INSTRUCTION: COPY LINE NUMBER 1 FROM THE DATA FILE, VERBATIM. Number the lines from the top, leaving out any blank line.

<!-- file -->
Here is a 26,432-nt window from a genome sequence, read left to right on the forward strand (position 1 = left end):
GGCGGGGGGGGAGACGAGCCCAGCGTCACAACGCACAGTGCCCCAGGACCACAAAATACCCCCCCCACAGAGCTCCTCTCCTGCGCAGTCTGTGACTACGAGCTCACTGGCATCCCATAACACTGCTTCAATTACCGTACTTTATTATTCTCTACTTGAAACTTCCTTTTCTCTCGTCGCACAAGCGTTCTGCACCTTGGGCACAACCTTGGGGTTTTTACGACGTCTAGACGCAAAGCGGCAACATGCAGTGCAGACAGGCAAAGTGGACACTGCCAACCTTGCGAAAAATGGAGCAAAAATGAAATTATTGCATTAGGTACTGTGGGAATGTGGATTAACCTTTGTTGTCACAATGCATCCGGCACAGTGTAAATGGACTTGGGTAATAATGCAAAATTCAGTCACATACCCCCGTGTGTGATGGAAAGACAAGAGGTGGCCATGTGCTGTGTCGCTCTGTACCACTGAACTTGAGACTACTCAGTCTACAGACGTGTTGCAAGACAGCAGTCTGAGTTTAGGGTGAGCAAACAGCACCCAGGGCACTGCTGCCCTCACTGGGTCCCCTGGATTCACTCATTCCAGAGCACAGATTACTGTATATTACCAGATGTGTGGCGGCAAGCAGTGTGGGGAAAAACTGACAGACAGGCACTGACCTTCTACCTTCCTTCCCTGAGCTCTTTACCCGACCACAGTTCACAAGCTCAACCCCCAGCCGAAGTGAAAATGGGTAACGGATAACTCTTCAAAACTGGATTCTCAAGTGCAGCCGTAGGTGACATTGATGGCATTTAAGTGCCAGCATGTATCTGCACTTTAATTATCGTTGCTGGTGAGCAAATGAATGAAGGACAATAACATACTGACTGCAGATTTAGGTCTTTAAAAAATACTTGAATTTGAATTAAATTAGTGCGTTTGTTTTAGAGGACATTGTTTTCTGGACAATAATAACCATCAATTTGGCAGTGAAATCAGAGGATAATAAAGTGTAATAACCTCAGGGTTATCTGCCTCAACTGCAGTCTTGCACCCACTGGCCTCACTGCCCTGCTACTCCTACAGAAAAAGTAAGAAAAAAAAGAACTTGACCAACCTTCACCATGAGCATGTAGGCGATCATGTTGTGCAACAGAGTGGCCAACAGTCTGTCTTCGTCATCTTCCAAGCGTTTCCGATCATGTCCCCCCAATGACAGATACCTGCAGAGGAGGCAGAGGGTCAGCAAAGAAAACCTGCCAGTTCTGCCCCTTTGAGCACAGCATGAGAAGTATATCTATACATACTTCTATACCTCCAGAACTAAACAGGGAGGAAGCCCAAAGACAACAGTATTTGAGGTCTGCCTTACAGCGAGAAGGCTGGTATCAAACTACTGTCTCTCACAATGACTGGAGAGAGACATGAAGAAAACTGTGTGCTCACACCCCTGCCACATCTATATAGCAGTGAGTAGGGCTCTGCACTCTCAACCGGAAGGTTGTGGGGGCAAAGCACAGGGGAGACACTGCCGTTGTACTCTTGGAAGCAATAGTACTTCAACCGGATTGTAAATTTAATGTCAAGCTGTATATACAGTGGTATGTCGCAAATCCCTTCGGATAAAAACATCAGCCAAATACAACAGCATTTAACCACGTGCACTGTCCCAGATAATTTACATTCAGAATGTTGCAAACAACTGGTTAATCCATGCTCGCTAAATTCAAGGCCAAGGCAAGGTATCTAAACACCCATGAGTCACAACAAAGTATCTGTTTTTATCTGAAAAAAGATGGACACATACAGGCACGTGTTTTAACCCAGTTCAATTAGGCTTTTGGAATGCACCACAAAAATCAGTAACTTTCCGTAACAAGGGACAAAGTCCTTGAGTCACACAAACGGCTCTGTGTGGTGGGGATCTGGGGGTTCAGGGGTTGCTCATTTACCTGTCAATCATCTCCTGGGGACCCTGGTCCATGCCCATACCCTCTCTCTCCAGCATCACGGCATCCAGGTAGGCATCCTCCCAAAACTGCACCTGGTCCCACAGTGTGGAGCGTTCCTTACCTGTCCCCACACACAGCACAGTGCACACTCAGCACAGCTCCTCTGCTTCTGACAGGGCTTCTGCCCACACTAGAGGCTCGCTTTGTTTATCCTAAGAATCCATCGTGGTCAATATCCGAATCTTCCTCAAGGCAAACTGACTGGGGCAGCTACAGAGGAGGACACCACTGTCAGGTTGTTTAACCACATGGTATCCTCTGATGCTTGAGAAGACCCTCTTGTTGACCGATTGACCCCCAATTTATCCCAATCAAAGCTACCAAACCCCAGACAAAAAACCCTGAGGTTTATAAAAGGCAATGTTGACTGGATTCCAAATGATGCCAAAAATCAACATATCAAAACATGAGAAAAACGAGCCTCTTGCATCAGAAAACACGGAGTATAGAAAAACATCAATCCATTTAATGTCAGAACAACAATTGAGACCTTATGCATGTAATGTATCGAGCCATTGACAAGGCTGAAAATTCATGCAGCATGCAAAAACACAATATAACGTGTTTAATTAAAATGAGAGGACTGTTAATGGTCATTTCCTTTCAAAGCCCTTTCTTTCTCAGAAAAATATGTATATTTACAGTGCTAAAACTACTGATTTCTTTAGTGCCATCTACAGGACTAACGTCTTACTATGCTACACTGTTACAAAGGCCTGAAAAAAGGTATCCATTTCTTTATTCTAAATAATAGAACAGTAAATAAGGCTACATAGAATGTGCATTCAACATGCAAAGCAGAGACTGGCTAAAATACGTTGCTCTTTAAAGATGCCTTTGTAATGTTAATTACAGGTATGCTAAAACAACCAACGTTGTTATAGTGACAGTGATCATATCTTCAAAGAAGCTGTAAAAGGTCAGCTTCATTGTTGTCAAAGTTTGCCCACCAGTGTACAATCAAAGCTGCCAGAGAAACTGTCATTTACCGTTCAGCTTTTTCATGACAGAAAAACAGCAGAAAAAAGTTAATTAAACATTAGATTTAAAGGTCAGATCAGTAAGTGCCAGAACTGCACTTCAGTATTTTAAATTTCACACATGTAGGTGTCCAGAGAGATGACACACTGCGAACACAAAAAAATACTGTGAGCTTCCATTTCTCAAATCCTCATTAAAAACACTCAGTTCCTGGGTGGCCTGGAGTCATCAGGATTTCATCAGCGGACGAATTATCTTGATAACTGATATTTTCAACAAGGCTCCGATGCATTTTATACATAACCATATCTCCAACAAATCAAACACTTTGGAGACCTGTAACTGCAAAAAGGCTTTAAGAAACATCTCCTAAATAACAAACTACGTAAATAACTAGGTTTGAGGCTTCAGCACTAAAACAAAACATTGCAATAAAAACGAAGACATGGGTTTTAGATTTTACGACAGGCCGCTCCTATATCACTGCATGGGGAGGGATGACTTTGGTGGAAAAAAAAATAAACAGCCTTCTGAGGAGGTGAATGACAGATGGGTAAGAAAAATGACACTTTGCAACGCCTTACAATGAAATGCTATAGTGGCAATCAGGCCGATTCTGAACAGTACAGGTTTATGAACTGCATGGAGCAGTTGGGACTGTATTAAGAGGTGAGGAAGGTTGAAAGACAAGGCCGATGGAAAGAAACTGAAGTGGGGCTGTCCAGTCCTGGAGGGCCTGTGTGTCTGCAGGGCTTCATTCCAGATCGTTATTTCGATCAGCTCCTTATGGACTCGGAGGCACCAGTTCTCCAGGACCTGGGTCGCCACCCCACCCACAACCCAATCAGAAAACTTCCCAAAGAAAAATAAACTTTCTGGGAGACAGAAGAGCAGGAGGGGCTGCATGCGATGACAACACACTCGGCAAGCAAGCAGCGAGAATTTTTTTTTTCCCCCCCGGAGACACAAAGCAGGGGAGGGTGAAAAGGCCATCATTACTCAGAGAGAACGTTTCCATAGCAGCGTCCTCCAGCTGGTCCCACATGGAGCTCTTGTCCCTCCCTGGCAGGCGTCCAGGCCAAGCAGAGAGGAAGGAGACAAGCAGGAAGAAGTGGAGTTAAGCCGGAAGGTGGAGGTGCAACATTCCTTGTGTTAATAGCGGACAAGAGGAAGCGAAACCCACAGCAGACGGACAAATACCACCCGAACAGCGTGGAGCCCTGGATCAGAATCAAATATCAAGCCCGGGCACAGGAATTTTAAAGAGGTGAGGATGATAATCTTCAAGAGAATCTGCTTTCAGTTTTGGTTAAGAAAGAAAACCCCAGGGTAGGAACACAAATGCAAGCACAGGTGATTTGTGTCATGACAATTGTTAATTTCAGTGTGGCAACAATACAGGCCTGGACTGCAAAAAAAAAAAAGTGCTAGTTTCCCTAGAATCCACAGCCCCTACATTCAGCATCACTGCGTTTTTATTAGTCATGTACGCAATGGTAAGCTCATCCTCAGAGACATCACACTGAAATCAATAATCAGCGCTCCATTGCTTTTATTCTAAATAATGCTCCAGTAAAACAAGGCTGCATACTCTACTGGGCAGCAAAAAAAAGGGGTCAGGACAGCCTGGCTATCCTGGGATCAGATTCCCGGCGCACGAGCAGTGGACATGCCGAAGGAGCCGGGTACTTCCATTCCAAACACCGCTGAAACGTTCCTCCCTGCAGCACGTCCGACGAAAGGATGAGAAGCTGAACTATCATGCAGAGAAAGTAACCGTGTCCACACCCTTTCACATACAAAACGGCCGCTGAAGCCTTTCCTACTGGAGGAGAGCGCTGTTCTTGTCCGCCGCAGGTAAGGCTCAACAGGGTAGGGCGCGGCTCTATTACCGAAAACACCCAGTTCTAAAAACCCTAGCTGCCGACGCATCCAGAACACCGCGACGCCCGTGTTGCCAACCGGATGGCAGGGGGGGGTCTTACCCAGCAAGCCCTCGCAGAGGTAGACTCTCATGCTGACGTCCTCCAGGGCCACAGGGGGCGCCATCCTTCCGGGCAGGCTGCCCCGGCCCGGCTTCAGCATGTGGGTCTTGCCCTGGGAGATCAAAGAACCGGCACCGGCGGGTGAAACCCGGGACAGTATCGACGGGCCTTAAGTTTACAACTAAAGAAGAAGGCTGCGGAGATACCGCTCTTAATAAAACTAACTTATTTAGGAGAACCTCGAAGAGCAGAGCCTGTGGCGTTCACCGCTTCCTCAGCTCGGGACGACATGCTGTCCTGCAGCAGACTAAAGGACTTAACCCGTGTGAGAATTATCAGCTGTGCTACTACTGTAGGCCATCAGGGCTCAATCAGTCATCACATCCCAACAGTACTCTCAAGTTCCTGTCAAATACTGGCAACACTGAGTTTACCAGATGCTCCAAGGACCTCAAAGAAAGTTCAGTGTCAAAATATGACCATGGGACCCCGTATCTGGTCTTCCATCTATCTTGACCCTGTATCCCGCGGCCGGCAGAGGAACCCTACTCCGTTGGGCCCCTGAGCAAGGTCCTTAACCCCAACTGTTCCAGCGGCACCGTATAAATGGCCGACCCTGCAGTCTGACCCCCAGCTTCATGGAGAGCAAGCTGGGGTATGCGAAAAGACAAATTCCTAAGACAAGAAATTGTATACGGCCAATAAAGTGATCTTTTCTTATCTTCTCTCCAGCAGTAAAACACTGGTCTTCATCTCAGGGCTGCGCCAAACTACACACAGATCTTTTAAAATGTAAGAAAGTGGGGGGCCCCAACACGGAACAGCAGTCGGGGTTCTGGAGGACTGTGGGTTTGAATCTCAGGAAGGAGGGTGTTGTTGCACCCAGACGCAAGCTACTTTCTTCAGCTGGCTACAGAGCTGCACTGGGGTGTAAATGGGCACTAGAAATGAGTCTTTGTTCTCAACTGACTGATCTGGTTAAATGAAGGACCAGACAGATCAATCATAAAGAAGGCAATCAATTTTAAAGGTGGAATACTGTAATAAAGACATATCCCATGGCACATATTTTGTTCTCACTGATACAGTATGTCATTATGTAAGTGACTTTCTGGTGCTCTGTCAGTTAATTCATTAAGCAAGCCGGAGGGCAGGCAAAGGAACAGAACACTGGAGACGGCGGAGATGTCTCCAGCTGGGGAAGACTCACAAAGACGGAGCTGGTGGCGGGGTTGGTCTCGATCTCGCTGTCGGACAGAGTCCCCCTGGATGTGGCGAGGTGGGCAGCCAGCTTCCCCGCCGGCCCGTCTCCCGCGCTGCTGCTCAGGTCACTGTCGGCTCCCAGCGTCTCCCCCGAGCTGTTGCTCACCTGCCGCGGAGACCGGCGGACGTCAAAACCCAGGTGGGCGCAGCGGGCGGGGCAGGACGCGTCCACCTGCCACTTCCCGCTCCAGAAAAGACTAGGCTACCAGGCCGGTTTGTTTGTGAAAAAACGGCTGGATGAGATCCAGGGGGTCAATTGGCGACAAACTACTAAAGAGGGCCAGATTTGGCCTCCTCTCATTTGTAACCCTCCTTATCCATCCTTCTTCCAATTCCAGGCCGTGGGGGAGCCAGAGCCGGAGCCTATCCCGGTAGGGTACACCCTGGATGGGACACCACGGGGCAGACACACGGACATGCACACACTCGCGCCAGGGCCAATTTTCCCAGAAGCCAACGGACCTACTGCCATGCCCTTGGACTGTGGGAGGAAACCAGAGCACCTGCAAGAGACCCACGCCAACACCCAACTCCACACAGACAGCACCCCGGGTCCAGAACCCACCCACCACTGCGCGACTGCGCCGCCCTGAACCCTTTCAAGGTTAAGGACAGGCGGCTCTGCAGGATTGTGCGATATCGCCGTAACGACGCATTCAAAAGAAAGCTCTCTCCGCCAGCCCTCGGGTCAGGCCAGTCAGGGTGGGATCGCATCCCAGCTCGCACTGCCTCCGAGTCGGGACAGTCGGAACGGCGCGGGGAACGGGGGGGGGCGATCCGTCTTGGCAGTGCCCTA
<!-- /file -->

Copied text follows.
Here is a 26,432-nt window from a genome sequence, read left to right on the forward strand (position 1 = left end):